Comparing the European Court of Human Rights’ (ECtHR) 2008 decision in S. and Marper v. the United Kingdom with the U.S. Supreme Court’s 2013 decision in Maryland v. King provides a window on the very different legal status of criminal records in the Europe and U.S. S. and Marper also illuminates the growing chasm between the U.K. and continental Europe when it comes to informational privacy and police records. As illustrated in prior posts, many criminal justice practices that are common in the U.S. are regarded as a serious invasion of privacy in Europe, and therefore a human rights violation. As evidenced by the caselaw discussed below, this includes the blanket and indefinite retention of DNA and fingerprint information.
This is the most recent in a series of posts by Professors James Jacobs and Elena Larrauri comparing criminal records disclosure policies in the United States and Europe. The decision of the European Court discussed below invalidated a policy of the United Kingdom authorizing broad disclosure of non-conviction records relating to child victims. (The U.K.’s policies on disclosure are closer to those of the U.S. than they are to those of continental countries.) While the U.K. has subsequently narrowed its disclosure policy, it remains to be seen whether even as amended the U.K.’s disclosure policy will pass muster under the European Convention on Human Rights.
When Lorraine Martin and her two sons were arrested in 2010 at their home in Greenwich, Connecticut on drug charges, it was widely reported in the local media. A year later, when the state decided to drop the charges against her, the record was automatically “erased” and Martin was “deemed to have never been arrested” under Connecticut’s Criminal Records Erasure Statute. But the contemporaneous news accounts remained available on line, and the publishers refused to remove them.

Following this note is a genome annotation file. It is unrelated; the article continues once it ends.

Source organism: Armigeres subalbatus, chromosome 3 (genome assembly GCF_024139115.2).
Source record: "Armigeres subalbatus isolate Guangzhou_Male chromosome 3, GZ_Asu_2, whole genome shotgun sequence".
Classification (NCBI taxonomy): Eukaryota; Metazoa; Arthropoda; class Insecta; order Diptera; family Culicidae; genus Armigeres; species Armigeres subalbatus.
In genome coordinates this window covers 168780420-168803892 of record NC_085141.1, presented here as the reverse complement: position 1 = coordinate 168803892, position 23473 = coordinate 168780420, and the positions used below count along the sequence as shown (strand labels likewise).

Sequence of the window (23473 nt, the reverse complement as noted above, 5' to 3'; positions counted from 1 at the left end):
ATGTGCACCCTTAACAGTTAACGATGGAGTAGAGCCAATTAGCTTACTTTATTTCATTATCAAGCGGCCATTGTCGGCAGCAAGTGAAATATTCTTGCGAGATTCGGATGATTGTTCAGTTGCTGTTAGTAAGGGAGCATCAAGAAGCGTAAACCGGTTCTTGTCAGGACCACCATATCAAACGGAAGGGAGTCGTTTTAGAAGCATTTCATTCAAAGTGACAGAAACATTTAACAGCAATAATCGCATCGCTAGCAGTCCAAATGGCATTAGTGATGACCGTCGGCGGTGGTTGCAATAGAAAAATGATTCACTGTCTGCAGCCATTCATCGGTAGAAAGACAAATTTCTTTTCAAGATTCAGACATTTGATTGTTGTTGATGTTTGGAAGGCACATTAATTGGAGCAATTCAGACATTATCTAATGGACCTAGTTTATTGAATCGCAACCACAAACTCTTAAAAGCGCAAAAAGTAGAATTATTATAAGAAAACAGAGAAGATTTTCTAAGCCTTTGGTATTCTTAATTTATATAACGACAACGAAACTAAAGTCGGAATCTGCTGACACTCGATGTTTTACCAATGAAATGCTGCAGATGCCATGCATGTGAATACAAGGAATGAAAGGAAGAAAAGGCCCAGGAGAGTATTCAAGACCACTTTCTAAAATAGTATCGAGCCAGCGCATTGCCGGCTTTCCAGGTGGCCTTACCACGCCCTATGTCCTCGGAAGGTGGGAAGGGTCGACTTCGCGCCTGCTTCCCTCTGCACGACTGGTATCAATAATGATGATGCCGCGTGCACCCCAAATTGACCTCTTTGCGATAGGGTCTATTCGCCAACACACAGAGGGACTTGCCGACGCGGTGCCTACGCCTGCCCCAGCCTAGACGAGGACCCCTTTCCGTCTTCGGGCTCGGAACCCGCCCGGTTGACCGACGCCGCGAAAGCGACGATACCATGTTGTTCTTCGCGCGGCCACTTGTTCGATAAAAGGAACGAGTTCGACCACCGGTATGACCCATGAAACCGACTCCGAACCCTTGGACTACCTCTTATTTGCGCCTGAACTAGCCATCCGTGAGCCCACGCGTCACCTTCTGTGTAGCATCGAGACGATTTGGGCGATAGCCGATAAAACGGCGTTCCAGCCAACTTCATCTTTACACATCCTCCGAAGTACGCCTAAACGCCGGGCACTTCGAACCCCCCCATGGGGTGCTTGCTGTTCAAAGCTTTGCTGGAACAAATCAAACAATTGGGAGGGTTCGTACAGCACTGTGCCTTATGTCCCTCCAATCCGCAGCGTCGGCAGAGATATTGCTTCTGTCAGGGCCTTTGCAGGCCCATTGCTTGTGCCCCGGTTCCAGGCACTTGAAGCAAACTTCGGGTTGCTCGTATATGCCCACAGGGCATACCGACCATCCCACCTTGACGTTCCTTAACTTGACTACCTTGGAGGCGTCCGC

Martin sued in federal court on various tort theories, including libel and invasion of privacy, relying on the “deemer” provision of the Erasure Statute. The district court ruled that the publishers could not be held liable because the accounts were true when published, and the Erasure Statute “does not purport to change history.” The Second Circuit affirmed. See Martin v. Hearst Newspapers, Docket No. 13-3315 (2d Cir., Jan. 28, 2015).
There is no body of research on European criminal record-based employment discrimination (CBED) comparable to the employer surveys and field studies done in the United States. While European concern for informational privacy keeps criminal records out of the public domain, European countries do not prohibit employment discrimination based on criminal record. In fact, as in the United States, European countries make certain criminal records disqualifying for a vast range of public sector and some private sector employments.
This posting provides background on European, and especially Spanish, mandatory CBED. Our next posting provides background and discussion on discretionary CBED by private employers.